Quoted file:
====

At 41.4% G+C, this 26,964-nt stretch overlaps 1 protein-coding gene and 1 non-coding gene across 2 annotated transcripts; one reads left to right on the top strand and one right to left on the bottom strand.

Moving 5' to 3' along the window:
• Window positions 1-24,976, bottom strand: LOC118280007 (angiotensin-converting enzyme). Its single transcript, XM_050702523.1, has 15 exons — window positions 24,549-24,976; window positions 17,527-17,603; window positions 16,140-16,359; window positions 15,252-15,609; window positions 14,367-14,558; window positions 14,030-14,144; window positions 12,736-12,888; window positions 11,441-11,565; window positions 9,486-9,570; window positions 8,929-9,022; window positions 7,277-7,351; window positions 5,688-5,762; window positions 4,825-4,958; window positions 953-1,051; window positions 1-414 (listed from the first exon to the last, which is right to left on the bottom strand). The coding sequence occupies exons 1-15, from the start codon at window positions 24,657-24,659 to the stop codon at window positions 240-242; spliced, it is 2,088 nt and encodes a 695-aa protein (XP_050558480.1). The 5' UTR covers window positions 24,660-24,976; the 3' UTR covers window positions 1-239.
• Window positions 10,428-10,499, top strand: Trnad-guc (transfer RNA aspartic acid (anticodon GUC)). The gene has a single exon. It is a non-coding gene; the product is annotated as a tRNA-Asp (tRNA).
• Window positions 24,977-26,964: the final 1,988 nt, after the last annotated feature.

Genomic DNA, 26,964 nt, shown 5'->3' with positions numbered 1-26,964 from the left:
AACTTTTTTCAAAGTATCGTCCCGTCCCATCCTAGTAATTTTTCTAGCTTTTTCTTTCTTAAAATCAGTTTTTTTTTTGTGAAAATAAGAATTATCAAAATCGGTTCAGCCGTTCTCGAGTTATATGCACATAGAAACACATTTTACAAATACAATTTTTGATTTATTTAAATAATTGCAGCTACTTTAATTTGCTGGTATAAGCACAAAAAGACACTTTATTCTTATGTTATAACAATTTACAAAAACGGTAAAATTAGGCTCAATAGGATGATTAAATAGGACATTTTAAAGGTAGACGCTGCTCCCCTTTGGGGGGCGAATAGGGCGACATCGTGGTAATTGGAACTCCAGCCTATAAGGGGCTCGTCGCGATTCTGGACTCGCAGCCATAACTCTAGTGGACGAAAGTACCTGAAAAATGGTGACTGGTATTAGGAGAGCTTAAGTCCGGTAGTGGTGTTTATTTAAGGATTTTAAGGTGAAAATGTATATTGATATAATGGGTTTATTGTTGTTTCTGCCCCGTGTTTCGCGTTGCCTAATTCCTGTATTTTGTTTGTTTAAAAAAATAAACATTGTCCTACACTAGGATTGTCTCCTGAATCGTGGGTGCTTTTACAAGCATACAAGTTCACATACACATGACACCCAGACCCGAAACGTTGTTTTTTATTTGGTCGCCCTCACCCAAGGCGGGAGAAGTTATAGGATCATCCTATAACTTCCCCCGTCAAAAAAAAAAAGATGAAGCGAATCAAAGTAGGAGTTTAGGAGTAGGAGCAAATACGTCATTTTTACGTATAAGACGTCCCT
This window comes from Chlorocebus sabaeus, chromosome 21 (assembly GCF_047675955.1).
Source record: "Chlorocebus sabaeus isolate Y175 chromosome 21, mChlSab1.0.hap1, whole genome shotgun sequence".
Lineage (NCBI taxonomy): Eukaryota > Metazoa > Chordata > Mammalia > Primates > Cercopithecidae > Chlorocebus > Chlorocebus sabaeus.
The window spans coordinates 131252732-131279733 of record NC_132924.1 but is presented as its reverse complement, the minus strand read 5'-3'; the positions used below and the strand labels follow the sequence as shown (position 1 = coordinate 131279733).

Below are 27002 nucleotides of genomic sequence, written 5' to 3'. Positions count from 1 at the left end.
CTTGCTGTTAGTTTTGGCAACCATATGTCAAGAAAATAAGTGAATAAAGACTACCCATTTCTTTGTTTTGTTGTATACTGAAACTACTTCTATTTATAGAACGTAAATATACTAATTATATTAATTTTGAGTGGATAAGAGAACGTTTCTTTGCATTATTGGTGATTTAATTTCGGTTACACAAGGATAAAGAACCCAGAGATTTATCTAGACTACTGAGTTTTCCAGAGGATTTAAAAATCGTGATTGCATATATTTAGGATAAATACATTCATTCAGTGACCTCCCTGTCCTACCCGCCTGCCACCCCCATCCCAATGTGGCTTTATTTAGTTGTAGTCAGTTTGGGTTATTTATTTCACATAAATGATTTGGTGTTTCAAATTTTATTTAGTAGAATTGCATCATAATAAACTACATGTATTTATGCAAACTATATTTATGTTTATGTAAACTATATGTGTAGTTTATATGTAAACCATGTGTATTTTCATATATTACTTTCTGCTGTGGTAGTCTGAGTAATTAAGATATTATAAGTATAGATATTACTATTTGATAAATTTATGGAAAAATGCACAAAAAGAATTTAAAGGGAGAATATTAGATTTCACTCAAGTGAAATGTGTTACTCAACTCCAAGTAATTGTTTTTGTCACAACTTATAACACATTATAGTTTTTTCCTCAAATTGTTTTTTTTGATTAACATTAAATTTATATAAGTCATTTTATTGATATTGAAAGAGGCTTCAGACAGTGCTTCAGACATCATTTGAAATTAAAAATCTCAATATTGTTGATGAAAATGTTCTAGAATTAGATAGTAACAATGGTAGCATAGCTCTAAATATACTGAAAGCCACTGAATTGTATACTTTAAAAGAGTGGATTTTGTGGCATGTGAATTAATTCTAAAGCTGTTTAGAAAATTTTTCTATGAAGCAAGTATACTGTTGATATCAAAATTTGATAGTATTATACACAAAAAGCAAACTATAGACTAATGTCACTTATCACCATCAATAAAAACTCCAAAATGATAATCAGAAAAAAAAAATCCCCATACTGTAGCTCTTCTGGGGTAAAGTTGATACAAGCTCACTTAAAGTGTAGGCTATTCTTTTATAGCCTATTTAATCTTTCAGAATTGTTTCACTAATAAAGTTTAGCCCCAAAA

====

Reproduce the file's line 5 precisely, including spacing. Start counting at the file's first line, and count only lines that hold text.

• Window positions 24,977-26,964: the final 1,988 nt, after the last annotated feature.